The smuggling of people has unfortunately become a major issue in certain parts of the world. Political imperatives in target countries have led to stricter immigration restrictions and increased government action. International clandestine migration has become a persistent threat to the unitised supply chain.
No mode of transport can be considered exempt from clandestine movement of people. However, the risk is greatly heightened during the road modality. In Europe, BSI Supply Chain Services and Solutions statistics highlight that 86% of recorded incidents involve movement of cargo by road, which in the case of the UK also often involves a ferry crossing.
Nor has the current COVID pandemic lessened the dangers. The effect is more that enhanced border control measures and travel restrictions have merely shifted the focus or means of smuggling activities temporarily. Indeed, according to a recent report from the European Migrant Smuggling Centre (EMSC), part of Europol, migrant smugglers have been increasingly using small boats to cross river borders and the English Channel. More significantly for the freight industry, the report goes on to say there has also been a shift “to hiding of irregular migrants in concealments in freight vehicles and cargo trains that still move across the borders” during the COVID outbreak.
“Our first consideration of course must be with the well-being of the migrants themselves, who are often victims of criminal activities and whose lives are often at risk,” says TT Club’s Managing Director, Loss Prevention Mike Yarwood. “In terms of the liabilities that transport operators are exposed to, however, TT Club is warning of potential physical damage to cargoes, additional freight costs, vehicle and equipment detention, fines, penalties and reputational damage,” Yarwood states.
Criminal organisations are often the facilitators of this clandestine movement. They know that the simplest way to move people across international borders is to hide them in legitimate freight transport.
Pre-COVID there had been numerous incidents featuring the cross-channel route to the UK in the recent past, including the tragic case of 39 Vietnamese migrants found dead in a refrigerated road trailer last October. However, such events have not been limited to this type of cargo unit – as proved by the discovery in March of 10 Eritreans in a shipping container in Hull. The container was unaccompanied and was loaded onto a ferry in Zeebrugge.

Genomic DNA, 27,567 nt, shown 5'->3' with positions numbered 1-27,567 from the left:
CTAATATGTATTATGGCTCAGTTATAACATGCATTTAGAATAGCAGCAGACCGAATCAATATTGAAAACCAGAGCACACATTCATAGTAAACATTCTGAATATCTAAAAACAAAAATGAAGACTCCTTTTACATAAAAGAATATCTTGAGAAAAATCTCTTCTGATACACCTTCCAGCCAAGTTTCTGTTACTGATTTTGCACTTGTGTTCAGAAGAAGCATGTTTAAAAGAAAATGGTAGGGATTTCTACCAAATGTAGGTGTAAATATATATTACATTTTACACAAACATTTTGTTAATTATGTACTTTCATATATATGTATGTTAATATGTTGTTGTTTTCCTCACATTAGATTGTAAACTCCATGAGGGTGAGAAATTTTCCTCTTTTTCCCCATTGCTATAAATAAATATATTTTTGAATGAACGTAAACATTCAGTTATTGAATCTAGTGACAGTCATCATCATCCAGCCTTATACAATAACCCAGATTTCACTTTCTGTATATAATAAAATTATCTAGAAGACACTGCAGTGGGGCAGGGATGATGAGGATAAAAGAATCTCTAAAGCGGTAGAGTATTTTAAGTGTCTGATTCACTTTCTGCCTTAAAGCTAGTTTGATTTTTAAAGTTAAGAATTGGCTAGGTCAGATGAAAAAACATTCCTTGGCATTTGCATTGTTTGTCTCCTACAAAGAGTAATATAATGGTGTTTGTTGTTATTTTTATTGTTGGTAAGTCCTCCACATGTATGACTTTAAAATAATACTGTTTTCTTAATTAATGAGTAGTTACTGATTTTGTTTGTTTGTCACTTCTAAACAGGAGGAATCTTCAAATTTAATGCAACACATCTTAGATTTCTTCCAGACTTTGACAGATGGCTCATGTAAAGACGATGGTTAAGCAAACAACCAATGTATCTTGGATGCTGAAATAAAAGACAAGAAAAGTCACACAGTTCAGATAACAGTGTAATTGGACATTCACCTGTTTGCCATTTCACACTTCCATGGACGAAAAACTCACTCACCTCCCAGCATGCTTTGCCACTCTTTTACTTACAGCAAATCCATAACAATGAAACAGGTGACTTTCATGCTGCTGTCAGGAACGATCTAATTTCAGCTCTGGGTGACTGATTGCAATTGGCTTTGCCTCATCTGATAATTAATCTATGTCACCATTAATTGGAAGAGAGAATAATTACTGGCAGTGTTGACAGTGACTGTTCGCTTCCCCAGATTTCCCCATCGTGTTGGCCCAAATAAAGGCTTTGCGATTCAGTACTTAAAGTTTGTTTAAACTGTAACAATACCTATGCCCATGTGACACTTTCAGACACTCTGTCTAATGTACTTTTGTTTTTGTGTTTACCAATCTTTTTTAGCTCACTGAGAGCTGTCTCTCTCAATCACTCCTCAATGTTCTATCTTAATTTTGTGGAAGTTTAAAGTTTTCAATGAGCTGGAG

TT Club emphasises that all stakeholders who regularly undertake cross border freight movements must be vigilant. Close consideration should be given to the preventative guidance that governmental authorities produce. TT Club itself has collaborated with leading global provider of supply chain intelligence; BSI Supply Chain Services and Solutions to publish a StopLoss briefing entitled Clandestine Migration.
In the fast-changing COVID circumstances, the easing of ‘lockdown’ restrictions may further exacerbate the problems of illegal migration. “This might be a particular danger as regards potential movement into the UK,” states Yarwood. “Although cross-border freight services are still running during the COVID lockdown and therefore providing opportunities to migrants, it is likely that there are large numbers of people currently unable to move, who may want to cross to the UK and will attempt to as the restrictions on movement are lifted at first gradually and then fully.”
“Constant vigilance and awareness are the only ways to combat stowaways in these types of transport. Vehicles should be checked regularly en route to ensure that they have not been entered, particularly after stops when left unattended,” advises Yarwood. The briefing document details the measures that should be taken: specific training for drivers; precise security procedures; robust security devices to secure the vehicle, goods and cargo space; and practical measures before and during the packing process, and in transit.
TT Club remains committed to assisting operators with advice and the development of good practice guidance in all risk situations, including the serious situation involving clandestine migration. But as Yarwood concludes, “Whilst owners, operators or drivers may contract with third parties to conduct the required checks on their behalf, they are likely to remain liable to any penalty and/or loss incurred. Consequently, due diligence in the selection of such contractors is critical.”
Sea News, June 9